While it can be a severe test to a Bahá'í to see fellow believers violating Bahá'í laws or engaging in conduct inimical to the welfare and best interests of the Faith, there is no fixed rule that a believer must follow when such conduct comes to his notice. A great deal depends upon the seriousness of the offence and upon the relationship which exists between him and the offender.
If the misconduct is blatant and flagrant or threatens the interests of the Faith the believer to whose attention it comes should immediately report it to the Local Spiritual Assembly. Once it is in the hands of the Assembly the believer's obligation is discharged and he should do no more than pray for the offender and continue to show him friendship and encouragement - unless, of course, the Spiritual Assembly asks him to take specific action.
Sometimes, however, the matter does not seem grave enough to warrant reporting to the Spiritual Assembly, in which case it may be best to ignore it altogether. There are also other things that can be done by the Bahá'í to whose notice such things come. For example he could foster friendly relations with the individual concerned, tactfully drawing him into Bahá'í activities in the hope that, as his knowledge of the teachings and awareness of the Faith deepens, he will spontaneously improve his patterns of conduct. Or perhaps the relationship is such that he can tactfully draw the offender's attention to the teachings on the subject - but here he must be very careful not to give him the impression of prying into a fellow-believer's private affairs or of telling him what he must do, which would not only be wrong in itself but might well produce the reverse of the desired reaction.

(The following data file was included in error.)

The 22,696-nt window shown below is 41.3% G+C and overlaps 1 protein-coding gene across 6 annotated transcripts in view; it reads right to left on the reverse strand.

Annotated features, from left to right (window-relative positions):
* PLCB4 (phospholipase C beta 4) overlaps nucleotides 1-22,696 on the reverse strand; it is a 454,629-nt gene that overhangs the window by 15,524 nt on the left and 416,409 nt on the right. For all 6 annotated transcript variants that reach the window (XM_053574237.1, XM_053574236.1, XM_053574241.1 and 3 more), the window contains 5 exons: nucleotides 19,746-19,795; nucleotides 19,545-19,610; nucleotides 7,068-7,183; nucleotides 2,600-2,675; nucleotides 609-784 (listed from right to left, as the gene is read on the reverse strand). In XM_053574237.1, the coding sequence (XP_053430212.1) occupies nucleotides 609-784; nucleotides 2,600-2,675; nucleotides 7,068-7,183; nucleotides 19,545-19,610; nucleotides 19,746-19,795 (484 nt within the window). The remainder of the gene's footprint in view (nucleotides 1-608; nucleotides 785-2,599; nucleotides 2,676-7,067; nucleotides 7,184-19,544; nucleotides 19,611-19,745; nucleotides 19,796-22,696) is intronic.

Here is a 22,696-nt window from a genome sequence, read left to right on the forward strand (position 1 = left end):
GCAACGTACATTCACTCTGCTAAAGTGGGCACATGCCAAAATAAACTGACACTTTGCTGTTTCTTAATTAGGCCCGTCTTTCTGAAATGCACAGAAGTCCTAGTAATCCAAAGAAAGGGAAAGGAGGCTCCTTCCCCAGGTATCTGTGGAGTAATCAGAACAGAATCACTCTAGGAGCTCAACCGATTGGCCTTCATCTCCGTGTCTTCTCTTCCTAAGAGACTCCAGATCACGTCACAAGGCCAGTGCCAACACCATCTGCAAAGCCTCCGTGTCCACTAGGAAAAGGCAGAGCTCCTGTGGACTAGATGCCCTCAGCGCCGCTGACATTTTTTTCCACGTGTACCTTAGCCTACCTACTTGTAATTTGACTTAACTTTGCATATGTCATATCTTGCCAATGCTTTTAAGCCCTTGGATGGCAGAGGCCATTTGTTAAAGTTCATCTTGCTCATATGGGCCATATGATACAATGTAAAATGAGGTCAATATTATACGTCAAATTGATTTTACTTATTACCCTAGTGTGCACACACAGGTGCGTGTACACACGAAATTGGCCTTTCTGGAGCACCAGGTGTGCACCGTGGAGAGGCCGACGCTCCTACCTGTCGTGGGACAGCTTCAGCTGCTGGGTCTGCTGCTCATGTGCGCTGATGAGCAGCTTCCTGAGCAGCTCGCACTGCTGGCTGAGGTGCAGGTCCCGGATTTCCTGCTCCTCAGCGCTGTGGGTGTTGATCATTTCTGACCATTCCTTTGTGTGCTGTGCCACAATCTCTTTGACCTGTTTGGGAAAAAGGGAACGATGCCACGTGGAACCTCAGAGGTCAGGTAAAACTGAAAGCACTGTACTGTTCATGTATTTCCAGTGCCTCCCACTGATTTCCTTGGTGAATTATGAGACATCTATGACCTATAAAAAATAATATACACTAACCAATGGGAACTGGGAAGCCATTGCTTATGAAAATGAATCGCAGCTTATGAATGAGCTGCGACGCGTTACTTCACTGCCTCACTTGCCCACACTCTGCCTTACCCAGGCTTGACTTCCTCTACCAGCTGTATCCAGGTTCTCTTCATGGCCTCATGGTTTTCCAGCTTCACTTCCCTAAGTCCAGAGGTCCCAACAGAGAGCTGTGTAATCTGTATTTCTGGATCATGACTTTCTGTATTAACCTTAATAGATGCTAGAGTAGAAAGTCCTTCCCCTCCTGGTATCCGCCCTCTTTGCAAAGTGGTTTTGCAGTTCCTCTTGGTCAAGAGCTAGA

If a believer faced with knowledge of another Bahá'í's misconduct is unsure what course to take, he can, of course always consult his Local Spiritual Assembly for advice. If, for some reason, he is reluctant at that stage to inform his Spiritual Assembly, he can consult an Auxiliary Board member or Assistant.
Whatever steps are taken, it is vital that the believers refrain from gossip and backbiting, for this can only harm the Faith, causing perhaps more damage than would have been caused by the original offence. (Written on behalf of the Universal House of Justice, to an individual believer, February 20, 1977; compilation ‘Removal of Administrative Rights,’ prepared by the Research department of the Universal House of Justice)